You can tell a lot about a child from their parents, and getting to know your child’s friend’s parents is always a good idea. You guys don’t need to have a dinner date or go bowling together or for a night on the town. But if their child spends time at your house, the parents will likely have to come pick them up.
At this point, you can use those few minutes while the child gathers up their things and puts on their shoes and jackets, or inevitably tries to extend the playdate, to engage in some small talk and get to know their parents better.
5 They Might Be a Bad Influence: Bad
If you allow a friend to come over and then discover that they are a bad influence, it will be tougher to try and have your child distance themselves from the friend now that you’ve opened your doors and home to them.
And while you have every right to discipline a child who’s in your home – they need to follow your rules in your house – you might feel uncomfortable telling someone else’s child to watch their language, or to say please when they ask for something.
4 You Control the Activities, Food: Good
Your child might love going to their friend’s house because their parents let them play video games for three hours straight while snacking on cookies and potato chips, which might not be something you approve of. Having the kids stay at your place means they have to follow your rules.
That means maybe you only allow friends over if they play outside for at least half the time or limit the use of electronic devices. And you can encourage healthier snacks. Sure, enjoying junk food and sweets once in a while during a playdate is fine. But this way, you don’t worry about your child coming home with chocolate cookie crumbs all over their face every time.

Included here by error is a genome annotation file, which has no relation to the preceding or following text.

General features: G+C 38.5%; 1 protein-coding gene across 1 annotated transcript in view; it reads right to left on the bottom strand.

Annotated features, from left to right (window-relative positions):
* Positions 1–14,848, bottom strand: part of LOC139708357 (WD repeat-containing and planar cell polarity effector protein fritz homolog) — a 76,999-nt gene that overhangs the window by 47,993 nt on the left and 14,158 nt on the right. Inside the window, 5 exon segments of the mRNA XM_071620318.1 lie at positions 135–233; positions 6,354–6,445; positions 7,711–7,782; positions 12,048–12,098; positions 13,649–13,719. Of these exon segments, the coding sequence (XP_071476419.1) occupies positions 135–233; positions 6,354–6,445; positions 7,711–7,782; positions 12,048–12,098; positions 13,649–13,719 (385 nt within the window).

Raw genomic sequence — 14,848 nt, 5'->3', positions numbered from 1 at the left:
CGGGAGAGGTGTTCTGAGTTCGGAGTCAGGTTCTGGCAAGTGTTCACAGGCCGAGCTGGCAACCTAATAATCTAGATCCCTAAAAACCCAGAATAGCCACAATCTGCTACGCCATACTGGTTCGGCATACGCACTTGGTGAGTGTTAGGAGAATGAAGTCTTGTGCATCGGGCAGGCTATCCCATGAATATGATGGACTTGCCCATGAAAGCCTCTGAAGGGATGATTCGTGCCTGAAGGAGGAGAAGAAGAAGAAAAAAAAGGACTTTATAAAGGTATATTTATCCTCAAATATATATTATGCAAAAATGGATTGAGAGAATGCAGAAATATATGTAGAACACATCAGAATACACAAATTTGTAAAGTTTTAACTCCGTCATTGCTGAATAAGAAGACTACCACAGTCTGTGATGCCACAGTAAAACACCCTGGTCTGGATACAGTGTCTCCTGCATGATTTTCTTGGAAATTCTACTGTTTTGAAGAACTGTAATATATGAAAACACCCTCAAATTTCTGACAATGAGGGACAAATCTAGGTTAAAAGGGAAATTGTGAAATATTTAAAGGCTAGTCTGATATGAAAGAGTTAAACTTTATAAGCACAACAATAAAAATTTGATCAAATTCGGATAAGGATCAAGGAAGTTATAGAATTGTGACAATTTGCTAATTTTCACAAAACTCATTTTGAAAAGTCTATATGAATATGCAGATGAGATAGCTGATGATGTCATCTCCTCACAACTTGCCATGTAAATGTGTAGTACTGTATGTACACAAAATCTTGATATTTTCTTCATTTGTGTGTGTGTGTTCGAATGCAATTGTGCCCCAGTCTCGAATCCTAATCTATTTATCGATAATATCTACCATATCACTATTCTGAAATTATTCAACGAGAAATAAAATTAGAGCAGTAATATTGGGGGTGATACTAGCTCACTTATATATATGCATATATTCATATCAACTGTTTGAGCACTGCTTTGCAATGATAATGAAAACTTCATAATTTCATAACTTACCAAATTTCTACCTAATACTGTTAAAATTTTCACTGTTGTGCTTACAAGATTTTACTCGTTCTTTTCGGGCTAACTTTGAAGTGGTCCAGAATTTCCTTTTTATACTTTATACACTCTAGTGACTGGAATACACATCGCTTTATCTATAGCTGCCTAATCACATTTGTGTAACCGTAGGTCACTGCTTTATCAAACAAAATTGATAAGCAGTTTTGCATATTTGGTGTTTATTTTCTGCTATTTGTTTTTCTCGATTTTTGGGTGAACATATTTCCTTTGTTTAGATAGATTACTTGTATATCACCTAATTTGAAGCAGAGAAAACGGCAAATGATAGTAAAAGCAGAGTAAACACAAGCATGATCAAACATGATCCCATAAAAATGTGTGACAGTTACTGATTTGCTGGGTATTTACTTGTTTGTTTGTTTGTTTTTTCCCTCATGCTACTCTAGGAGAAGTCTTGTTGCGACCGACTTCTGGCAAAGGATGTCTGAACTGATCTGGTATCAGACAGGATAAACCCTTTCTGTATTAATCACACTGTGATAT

3 Worry About the Responsibility: Bad
Taking care of someone else’s child is a big responsibility, even if they’re just coming over to play for a few hours. You have to worry about the same things you do with your own child, like getting injured, choking on food, or having a tantrum.
The worry is especially intensified for kids who have allergies and require things like Epipens. Make sure you’re aware of all allergies and that kids have taken any required medication, or have devices with them, and that you are comfortable using them in case of emergency.
2 They Will Feel Comfortable There: Good
There’s no place like home, as Alice in Wonderland said. And your kids will feel most comfortable in their own homes with their own toys, rules, food, and parents. Especially for shy kids who don’t make new friends easily, having their friends come to your house, at least initially, can help them feel more comfortable.
They can also feel a sense of control and confidence, since they don’t have to awkwardly ask to use the bathroom or request a glass of water.
1 They Might Get Too Comfortable: Bad
However, your child’s friends might get too comfortable in your house as well to the point that your home becomes a revolving door where all of your child’s friends come visit as they please, grab things from the fridge, and help themselves to whatever they want. If you’re fine with this, great.
In any case, explain to your child that they must ask permission to have their friends over – every time. And the kids cannot overstay their welcome. As long as ground rules are set, and you're all on the same page, it can work out for the best.